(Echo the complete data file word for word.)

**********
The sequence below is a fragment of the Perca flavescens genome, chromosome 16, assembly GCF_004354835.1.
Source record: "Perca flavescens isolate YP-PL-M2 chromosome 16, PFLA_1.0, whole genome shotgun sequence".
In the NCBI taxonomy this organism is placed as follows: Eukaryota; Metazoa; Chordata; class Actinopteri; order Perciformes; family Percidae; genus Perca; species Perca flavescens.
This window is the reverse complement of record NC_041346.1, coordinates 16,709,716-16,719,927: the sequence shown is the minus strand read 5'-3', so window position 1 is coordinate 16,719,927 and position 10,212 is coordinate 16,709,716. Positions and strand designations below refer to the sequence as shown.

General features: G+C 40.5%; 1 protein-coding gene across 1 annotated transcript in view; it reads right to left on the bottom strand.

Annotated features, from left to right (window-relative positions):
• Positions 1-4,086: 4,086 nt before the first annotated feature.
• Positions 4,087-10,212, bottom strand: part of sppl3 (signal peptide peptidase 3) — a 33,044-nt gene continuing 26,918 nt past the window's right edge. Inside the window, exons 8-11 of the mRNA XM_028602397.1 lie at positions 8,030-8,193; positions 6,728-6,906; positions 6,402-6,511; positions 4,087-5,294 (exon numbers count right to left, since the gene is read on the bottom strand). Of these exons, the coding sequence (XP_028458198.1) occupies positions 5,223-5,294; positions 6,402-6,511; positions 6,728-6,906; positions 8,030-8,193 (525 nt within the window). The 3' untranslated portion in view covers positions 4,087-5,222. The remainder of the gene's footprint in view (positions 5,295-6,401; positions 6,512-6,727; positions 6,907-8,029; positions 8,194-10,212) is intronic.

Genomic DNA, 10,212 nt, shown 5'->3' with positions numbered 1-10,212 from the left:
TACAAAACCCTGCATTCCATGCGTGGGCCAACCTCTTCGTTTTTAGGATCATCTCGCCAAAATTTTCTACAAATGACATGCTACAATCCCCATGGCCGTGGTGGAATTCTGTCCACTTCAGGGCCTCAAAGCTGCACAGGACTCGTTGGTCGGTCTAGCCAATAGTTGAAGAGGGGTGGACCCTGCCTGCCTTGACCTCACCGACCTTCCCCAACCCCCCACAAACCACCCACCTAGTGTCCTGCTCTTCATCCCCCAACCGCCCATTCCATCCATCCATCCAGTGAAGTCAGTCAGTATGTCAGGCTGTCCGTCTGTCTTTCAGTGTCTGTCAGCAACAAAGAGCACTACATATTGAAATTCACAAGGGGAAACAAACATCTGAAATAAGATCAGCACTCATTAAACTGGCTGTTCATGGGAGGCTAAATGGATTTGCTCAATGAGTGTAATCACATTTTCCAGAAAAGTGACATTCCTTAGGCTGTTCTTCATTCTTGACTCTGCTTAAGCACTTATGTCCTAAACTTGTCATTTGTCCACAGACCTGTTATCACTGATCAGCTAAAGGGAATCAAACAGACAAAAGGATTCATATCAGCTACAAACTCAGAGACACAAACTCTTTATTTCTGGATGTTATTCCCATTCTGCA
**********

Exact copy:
The sequence below is a fragment of the Perca flavescens genome, chromosome 16, assembly GCF_004354835.1.
Source record: "Perca flavescens isolate YP-PL-M2 chromosome 16, PFLA_1.0, whole genome shotgun sequence".
In the NCBI taxonomy this organism is placed as follows: Eukaryota; Metazoa; Chordata; class Actinopteri; order Perciformes; family Percidae; genus Perca; species Perca flavescens.
This window is the reverse complement of record NC_041346.1, coordinates 16,709,716-16,719,927: the sequence shown is the minus strand read 5'-3', so window position 1 is coordinate 16,719,927 and position 10,212 is coordinate 16,709,716. Positions and strand designations below refer to the sequence as shown.

General features: G+C 40.5%; 1 protein-coding gene across 1 annotated transcript in view; it reads right to left on the bottom strand.

Annotated features, from left to right (window-relative positions):
• Positions 1-4,086: 4,086 nt before the first annotated feature.
• Positions 4,087-10,212, bottom strand: part of sppl3 (signal peptide peptidase 3) — a 33,044-nt gene continuing 26,918 nt past the window's right edge. Inside the window, exons 8-11 of the mRNA XM_028602397.1 lie at positions 8,030-8,193; positions 6,728-6,906; positions 6,402-6,511; positions 4,087-5,294 (exon numbers count right to left, since the gene is read on the bottom strand). Of these exons, the coding sequence (XP_028458198.1) occupies positions 5,223-5,294; positions 6,402-6,511; positions 6,728-6,906; positions 8,030-8,193 (525 nt within the window). The 3' untranslated portion in view covers positions 4,087-5,222. The remainder of the gene's footprint in view (positions 5,295-6,401; positions 6,512-6,727; positions 6,907-8,029; positions 8,194-10,212) is intronic.

Genomic DNA, 10,212 nt, shown 5'->3' with positions numbered 1-10,212 from the left:
TACAAAACCCTGCATTCCATGCGTGGGCCAACCTCTTCGTTTTTAGGATCATCTCGCCAAAATTTTCTACAAATGACATGCTACAATCCCCATGGCCGTGGTGGAATTCTGTCCACTTCAGGGCCTCAAAGCTGCACAGGACTCGTTGGTCGGTCTAGCCAATAGTTGAAGAGGGGTGGACCCTGCCTGCCTTGACCTCACCGACCTTCCCCAACCCCCCACAAACCACCCACCTAGTGTCCTGCTCTTCATCCCCCAACCGCCCATTCCATCCATCCATCCAGTGAAGTCAGTCAGTATGTCAGGCTGTCCGTCTGTCTTTCAGTGTCTGTCAGCAACAAAGAGCACTACATATTGAAATTCACAAGGGGAAACAAACATCTGAAATAAGATCAGCACTCATTAAACTGGCTGTTCATGGGAGGCTAAATGGATTTGCTCAATGAGTGTAATCACATTTTCCAGAAAAGTGACATTCCTTAGGCTGTTCTTCATTCTTGACTCTGCTTAAGCACTTATGTCCTAAACTTGTCATTTGTCCACAGACCTGTTATCACTGATCAGCTAAAGGGAATCAAACAGACAAAAGGATTCATATCAGCTACAAACTCAGAGACACAAACTCTTTATTTCTGGATGTTATTCCCATTCTGCA